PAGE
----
If you’ve noticed your home’s heating bill going up compared to where it was at this time a year ago, you could be dealing with air leaks somewhere in the house. These are often very difficult to spot with the naked eye, but they could be leading to significant energy losses that raise your bill in a major way.
At Roberts Mechanical, our HVAC and heating services include helping homeowners identify these kinds of air leaks when they can’t do so on their own. We use a few different instruments and tests here, depending on your situation. One common test that’s often used across the HVAC world is called the door blower test – what is this, and how should you go about preparing for it if you’re having one done?
Door Blower Test Basics
Door blower tests are part of many home energy audits, with the goal of locating drafts and air leaks and determining how airtight the home is. They use a temporary barrier that our technicians will bring to your home and place on one of your exterior – this barrier has a fan that runs at about 10 or 15 mph, removing air from the home and reducing the indoor air pressure. In addition, the barrier has various instruments to provide data on airflow within the structure.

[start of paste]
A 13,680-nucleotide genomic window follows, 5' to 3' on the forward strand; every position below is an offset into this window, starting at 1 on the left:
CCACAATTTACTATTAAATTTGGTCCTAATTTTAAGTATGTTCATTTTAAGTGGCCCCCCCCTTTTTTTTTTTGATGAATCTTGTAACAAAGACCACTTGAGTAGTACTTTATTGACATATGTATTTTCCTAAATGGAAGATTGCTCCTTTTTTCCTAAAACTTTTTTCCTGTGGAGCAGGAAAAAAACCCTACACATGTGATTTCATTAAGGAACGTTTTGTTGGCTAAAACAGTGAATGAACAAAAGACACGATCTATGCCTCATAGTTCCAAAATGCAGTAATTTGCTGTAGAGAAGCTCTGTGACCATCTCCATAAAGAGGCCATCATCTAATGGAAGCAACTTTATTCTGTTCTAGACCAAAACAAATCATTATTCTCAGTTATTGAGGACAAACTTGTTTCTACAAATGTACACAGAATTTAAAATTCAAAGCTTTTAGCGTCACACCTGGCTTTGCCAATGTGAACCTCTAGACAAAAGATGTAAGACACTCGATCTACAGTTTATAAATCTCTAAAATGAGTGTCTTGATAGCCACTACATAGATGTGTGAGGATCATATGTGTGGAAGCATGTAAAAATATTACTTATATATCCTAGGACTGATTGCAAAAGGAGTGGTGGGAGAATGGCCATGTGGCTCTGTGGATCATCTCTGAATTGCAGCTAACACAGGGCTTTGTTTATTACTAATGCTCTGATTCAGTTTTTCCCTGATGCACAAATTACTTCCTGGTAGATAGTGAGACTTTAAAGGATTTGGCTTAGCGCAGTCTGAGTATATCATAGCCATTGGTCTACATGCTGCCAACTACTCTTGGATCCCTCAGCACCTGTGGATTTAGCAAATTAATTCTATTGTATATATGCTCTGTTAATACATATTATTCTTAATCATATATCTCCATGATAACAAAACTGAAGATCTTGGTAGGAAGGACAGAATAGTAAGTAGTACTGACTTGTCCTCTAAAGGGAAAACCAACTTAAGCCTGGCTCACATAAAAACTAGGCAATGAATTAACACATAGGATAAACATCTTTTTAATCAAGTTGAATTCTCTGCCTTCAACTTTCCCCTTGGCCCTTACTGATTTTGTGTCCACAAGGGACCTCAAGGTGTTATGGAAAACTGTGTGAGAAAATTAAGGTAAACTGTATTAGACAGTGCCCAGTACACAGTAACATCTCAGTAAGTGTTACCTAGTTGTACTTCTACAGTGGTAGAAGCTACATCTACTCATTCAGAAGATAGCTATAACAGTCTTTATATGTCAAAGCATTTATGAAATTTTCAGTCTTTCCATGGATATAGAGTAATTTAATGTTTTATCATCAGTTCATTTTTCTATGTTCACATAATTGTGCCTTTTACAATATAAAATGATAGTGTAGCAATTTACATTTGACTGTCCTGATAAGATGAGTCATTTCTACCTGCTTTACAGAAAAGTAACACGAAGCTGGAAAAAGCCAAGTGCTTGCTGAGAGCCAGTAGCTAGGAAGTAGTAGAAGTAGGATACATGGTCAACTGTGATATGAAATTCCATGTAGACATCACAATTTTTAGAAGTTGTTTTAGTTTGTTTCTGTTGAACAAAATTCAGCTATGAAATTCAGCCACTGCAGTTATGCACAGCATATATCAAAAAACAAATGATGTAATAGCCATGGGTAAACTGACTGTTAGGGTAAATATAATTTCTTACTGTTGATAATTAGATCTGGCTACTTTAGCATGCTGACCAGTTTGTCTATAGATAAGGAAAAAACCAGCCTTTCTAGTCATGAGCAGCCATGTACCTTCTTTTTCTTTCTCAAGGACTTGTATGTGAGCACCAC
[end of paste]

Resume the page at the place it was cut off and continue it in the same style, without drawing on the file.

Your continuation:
When the test begins, your technician will turn on the barrier fan. When the home is fully depressurized, the basic effects of physics will kick in: Higher pressure outside than inside will cause air to flow in through any small cracks or openings in your home. Your technician will walk through each area of the home with a tool known as a smoke pencil, which emits odorless smoke and allows them to track the areas where airflow is taking place. Increased airflow from the leak will disrupt the smooth smoke, and your technician will be able to identify the leak and address it.
If you’re considering a door blower test for your home or building, there are a few basic preparation steps to take before it’s performed:
- Batten things down: 10 to 15 mph airflow won’t be enough to ruin any of the elements of your home, but it could ruffle up some things and increase your clutter. Before the test takes place, just take the time to close all windows and other openings so things like paper, fireplace ashes or dust don’t go flying everywhere.
- Open vs closed: All doors, windows, dampers and openings have to be closed to the exterior for this test. However, any interior doors – plus chests, cabinets and other passageways where air can make it through – should be opened so air can flow as freely as possible within the home.
- Appliances: Any appliances with a pilot light, including the oven, should be disabled so no sparks or flames are at risk. Our technicians can tell you about which items you’ll need to power down for this test.
For more on the door blower test, or to learn about any of our HVAC services, speak to the pros at Roberts Mechanical today.